Small stocky frog with relatively large head. Adults of both sexes obtain a
snout-vent length of about 55 mm. The eyes are large and have a vertical
slit-shaped pupil. Parotid glands are small, and the tympanum is mostly
visible. The skin is warty, and a row of large, often reddish warts
extends from the tympanum to the loin area. Other large gland complexes
are present on the underarms and the ankles. There are three metacarpal
tubercles. The coloration can vary from small black dots, brown dots to
olive or green spots. The underside is a dirty white, and the throat and
the chest are often spotted with gray (Noellert and Noellert 1992).
Males are somewhat smaller than females. Other features that distinguish males
and females are: distance between nostrils, distance between the anterior
end of the middle metacarpal tubercle and the tip of the third finger, and
the distance from the elbow to the third finger tip. These variables should
be corrected for the size of the animal (Bosch and Marquez 1996).
Distribution and Habitat
Country distribution from AmphibiaWeb's database: Belgium, France, Germany, Italy, Luxembourg, Netherlands, Portugal, Spain, Switzerland. Introduced: United Kingdom.
This animal occurs in eight European countries: Portugal, Spain, France, Belgium, The Netherlands, Luxembourg, Germany and Switzerland. There are three European subspecies. A. o. obstetricans occurs north of the Pyrenees,
A. o. almogavarii between the Pyrenees and the Ebro river and A. o. boscai south of the Ebro river. Another subspecies, A. o. maurus Pasteur & Bons, 1962, is endemic in the Rif mountains in Morocco. The species is present practically throughout France, with the exception of the higher part of the Alps. A. obstetricans shows a very clearly marked distribution limit between the mountainous and hilly regions of Central Europe which are inhabited, and the large plain to the North Sea, where the species is absent. For this reason, it cannot be found along the coast of Belgium, and in most part of the Netherlands (only in the hilly South Limburg). The northernmost population is found south of Hannover, in lower Saxony, the easternmost population in Northern and Central Germany (hilly regions of Thüringen and Harz). In Southern Germany the species only occurs in Baden-Württemberg in the region of the Black Forest. Switzerland is inhabited mainly in the Jura, in the central plain up to the Rhine, and in some parts of the northern slope of the Alps, though here only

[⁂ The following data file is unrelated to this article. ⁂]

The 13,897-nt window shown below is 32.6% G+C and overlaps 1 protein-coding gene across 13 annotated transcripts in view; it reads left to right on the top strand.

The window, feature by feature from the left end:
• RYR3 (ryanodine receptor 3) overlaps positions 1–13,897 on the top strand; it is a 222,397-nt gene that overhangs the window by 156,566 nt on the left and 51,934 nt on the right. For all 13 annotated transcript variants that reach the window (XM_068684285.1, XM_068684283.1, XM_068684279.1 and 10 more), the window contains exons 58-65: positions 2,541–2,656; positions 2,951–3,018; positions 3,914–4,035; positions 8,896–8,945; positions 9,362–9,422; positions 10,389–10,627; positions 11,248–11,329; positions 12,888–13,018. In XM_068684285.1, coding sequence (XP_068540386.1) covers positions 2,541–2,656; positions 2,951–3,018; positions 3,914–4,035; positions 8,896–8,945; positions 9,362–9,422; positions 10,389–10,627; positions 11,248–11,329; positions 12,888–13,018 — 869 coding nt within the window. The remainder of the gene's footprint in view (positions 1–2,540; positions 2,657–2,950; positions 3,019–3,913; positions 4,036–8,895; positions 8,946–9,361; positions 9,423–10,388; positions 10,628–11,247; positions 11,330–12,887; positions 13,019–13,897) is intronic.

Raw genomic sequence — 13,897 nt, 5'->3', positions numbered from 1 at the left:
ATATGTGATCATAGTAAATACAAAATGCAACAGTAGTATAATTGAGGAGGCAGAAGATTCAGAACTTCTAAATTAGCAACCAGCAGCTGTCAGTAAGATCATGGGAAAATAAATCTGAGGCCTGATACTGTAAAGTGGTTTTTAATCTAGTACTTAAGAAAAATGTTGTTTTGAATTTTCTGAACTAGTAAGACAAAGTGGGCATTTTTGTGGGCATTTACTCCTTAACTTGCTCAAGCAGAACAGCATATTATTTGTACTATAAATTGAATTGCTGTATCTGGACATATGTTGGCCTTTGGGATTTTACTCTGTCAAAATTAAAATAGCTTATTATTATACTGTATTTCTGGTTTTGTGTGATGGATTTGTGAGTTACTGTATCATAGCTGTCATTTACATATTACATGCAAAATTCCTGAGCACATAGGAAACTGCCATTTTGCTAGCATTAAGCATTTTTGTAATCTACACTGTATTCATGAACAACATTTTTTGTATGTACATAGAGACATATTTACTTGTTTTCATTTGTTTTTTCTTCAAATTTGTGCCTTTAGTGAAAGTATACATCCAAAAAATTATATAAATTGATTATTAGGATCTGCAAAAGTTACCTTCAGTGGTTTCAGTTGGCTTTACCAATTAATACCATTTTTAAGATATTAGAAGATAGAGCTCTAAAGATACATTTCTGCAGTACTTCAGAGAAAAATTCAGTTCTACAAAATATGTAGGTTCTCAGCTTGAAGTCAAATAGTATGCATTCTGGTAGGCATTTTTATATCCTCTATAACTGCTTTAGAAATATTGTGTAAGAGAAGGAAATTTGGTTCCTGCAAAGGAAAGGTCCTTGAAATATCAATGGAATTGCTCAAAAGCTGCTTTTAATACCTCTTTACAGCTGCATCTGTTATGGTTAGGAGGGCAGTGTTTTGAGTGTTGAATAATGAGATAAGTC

The water habitat varies greatly: not only all types of pools and ponds are
used, but also not too fast running creeks (mainly in Iberia) and rivers.
A. obstetricans prefers permanent waters, because larvae often over
winter in water. The land habitat is just as important as the breeding
sites: slopes, walls, embankments with many small stones, stone slabs or
sand, normally with sparse vegetation are preferred. Larger colonies are
observed in gravel or clay pits. Often the exposition is south, southwest
or southeast and well exposed to the sun. The microclimate in the hiding
places must be warm and humid.
In the Iberian Peninsula A. obstetricans occurs from the sea shore
(e.g. in Asturias and Basque Country) up to 1960 m (in Portugal) and 2400 m
in the Pyrenees. In the Alps, populations can be found up to 1670 m in the
Bernese Oberland. In Central Europe, most populations live at altitudes between
200 and 700 m, rarely below 200 m (Gasc 1997).
Life History, Abundance, Activity, and Special Behaviors
These frogs are well known for their male parental care behavior. The males attach the egg masses to their body and carry them until the eggs hatch, at this point the males release the tadpoles into bodies of water. The females can produce up to four clutches of eggs per breeding season. Mating season varies throughout the range. In Westfalen, Germany, one can find males carrying eggs
between the end of March, and the beginning of August. Around the city of
La Coruña, males with clutches of eggs were observed from mid-February
until August. In mountain populations most males carry eggs well into
Although males call mainly by night, they are known to call from
their hiding places during the daytime. The call is a high-pitched, explosive,
musical "poo...poo…poo…", about one call every 1-3 sec, usually higher
and shorter than Bombina. The female seeks out the male and presents herself to him. The male grabs
the female in the lumbar region. The male stimulates the females cloacal
region by scratching it with its toes. After about 35 minutes, the male
suddenly constricts the female's flanks. She extends her hind legs and
ejects an egg mass. The male then releases his lumbar grip, takes an axillar hold and inseminates the eggs
with a quantity of liquid sperm mass. After 10-15 minutes, the male distends
the egg mass with his hind legs, piles them alternatingly to his body and
extends them again until the strings of eggs are wound around his ankles.
A male can copulate anew and carry up to three clutches around his legs